"You just stole everything from the poorest of the poor... you stole from the crippled, the poor… you people are sick puppies! Why don't you guys come and follow us for one day, you wouldn't be able to!" Tourney shouted.

"It's called stealing our bottles. We don't get a choice to participate now. Way to go guys. We get nothing. Sick puppies. We get nothing, we get cut out of the whole damn thing!"

The city's Olympic operations general manager Peter Judd was standing nearby in the council chamber and quietly invited Tourney to speak with him in the lobby. The elderly Tourney proceeded to give Judd a two-handed push not once, but twice.

Judd lost his balance and nearly fell over, but didn't retaliate. There was no security guard on-duty at the city council chamber.

This incident happened the same day that city council okayed next June's Vancouver debut of Ultimate Fighting Championship.

Vancouver councillor plays the markets

Coun. Tim Stevenson has an interesting disclosure statement. Wonder why none of the Olympic Resistance Networkers who have appeared before city council have never noticed this.

His Jan. 15, 2009 form -- which is on the city's website -- says he holds shares in Bell Aliant Regional Communication Trust, Bombardier Inc. and Teck Cominco. That's a hat-trick of VANOC sponsors. City hall does business with Bell and Bombardier.

Not only that, but it also says Stevenson's assets include shares in Canadian Oil Sands Trust.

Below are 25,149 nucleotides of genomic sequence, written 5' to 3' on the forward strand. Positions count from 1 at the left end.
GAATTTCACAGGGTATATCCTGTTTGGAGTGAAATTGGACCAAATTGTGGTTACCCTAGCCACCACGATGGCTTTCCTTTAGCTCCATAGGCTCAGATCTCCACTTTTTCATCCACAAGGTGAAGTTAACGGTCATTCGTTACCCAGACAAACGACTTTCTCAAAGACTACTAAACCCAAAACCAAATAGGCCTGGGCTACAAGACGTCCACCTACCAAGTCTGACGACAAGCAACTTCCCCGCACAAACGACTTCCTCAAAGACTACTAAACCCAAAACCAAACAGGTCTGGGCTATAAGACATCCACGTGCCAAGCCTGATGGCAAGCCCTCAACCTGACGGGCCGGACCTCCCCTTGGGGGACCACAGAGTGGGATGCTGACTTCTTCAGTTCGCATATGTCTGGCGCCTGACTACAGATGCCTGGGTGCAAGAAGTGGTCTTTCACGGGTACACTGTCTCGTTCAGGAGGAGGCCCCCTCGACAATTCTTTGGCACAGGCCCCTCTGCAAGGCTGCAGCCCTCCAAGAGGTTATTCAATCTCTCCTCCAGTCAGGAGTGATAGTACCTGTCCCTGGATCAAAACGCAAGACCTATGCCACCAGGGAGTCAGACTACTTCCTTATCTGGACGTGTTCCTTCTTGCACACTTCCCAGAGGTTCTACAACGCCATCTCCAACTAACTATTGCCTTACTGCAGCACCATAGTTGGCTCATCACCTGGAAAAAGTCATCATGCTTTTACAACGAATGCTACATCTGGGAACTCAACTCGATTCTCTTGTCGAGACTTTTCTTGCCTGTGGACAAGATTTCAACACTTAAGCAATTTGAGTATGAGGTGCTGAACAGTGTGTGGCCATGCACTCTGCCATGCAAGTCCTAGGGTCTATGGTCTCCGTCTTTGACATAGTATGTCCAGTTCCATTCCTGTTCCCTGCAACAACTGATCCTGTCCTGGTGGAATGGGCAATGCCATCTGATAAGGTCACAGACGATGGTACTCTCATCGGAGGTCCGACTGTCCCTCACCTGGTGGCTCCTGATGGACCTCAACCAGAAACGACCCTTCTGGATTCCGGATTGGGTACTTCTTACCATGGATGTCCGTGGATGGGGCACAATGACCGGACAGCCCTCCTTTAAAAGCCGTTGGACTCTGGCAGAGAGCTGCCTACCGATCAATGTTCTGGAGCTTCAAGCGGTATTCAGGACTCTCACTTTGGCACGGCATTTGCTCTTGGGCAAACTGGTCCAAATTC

Canadian Oil Sands Trust? Oil sands? Isn't that the favourite target of environmentalists around the world? I thought Vision Vancouver, the party to which Stevenson belongs, was all about green energy. This is the Green Capital, isn't it?

Lululemon 1 VANOC 0

Chip Wilson is no dumb dude.

The Kitsilano surfer and clothing tycoon founded Lululemon Athletica in 1998 and carved a lucrative niche with yoga-style sportswear targeted to twentysomething women.

The company -- listed on NASDAQ (lulu) and TSX (lll) -- is known for controversial, headline-catching marketing gimmicks. Remember when it offered free clothes to the first 30 customers who showed up at stores in their underwear in 2005? Remember when it claimed its clothes contained stress-relieving seaweed in 2007? (The New York Times debunked that one.)

On Dec. 9 its latest quarterly results showed revenue of $112.9 million (compared to $87 million for the same period a year earlier) and a profit of $20.9 million.

Just in time for Christmas -- and the Vancouver 2010 Winter Olympics -- Lululemon launched its "Cool Sporting Event That Takes Place in British Columbia Between 2009 and 2011" winter clothing line on Dec. 14. It includes toques, hooded sweatshirts and T-shirts in colours of Canada, United States, Sweden and Germany. No Olympic trademarks were harmed in the design or manufacture of the duds.

That cool sporting event in B.C. is not the B.C. Lions temporary move to their original field at Empire Stadium. It's the 2010 Winter Olympics and the organizing committee played right into Lululemon's clever strategy.

In what was supposed to be an attempt to protect its brand and that of official clothing retailer Hudson's Bay Company, a prepared statement was issued Dec. 15 by VANOC commercial rights manager Bill Cooper.

"We expected better sportsmanship from a local Canadian company than to produce a clothing line that attempts to profit from the Games but doesn't support the Games or the success of the Canadian Olympic team," Cooper said.

So, with just over one shopping week left until Christmas, the score is Lululemon 1 VANOC 0 because the world now knows where they can buy the "Cool Sporting Event That Takes Place in British Columbia Between 2009 and 2011" products.

Wonder if anyone at VANOC owns Lululemon shares?

Wednesday, December 16, 2009